This forest space bordering the Mediterranean coast has 800 hectares (almost 2,000 acres). Originally, it was a set of moving sand dunes that were fixed planting different species such as pine, palm, cypresses and eucalyptus trees.
At the end of the 19th century, the dunes were advancing into the town at a rate of between 2 and 8 meters per year. To fix this, a reforestation project was lead by the forest engineer Francisco Mira Botella. The reforestation, which began in 1900 and ended in the 1930s, has given rise to the current consolidated coastal forest mass, known as ‘la pineda’ or ‘pinewoods’. In it a nursery and several forest buildings – from the early 20th century – are preserved.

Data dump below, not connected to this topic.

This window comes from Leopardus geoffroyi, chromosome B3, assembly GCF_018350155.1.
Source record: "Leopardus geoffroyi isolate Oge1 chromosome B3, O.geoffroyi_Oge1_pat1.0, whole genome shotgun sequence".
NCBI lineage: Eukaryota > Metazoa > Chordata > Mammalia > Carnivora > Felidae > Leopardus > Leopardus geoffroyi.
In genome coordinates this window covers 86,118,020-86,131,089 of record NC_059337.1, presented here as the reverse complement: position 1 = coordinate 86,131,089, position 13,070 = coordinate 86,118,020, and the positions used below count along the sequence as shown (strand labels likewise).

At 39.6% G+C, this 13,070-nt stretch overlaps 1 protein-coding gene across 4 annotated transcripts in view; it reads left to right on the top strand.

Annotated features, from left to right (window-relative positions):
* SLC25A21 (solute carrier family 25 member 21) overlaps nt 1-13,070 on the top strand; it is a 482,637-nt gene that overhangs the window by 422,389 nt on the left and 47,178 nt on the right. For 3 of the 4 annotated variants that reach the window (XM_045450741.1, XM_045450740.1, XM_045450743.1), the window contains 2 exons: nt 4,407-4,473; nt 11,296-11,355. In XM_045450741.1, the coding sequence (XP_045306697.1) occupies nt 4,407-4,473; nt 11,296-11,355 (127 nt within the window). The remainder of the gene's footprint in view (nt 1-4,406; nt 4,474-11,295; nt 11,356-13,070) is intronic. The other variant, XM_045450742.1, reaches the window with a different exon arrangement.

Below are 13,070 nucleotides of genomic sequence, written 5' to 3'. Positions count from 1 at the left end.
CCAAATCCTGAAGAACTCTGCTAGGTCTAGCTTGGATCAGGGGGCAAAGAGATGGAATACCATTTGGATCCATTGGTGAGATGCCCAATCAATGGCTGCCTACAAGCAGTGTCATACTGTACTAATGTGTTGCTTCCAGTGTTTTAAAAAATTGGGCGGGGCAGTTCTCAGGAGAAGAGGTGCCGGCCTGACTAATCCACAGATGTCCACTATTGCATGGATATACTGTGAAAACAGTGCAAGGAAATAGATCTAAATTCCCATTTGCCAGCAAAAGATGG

More than 600,000 trees were planted over four decades creating a landscape environment of extraordinary ecological, tourist and cultural appeal. A museum in the city centre celebrates the work of Mira.
MIRA HOUSE MUSEUM
Known as ‘The Forest House’, it is dedicated to the memory of Mr. Francisco Mira Botella, the renowned engineer, his work and the history of the Guardamar Reforestation Plan. On show there is a wide photographic collection, furniture and fixtures related to the reforestation of the dunes carried out under his management and supervision.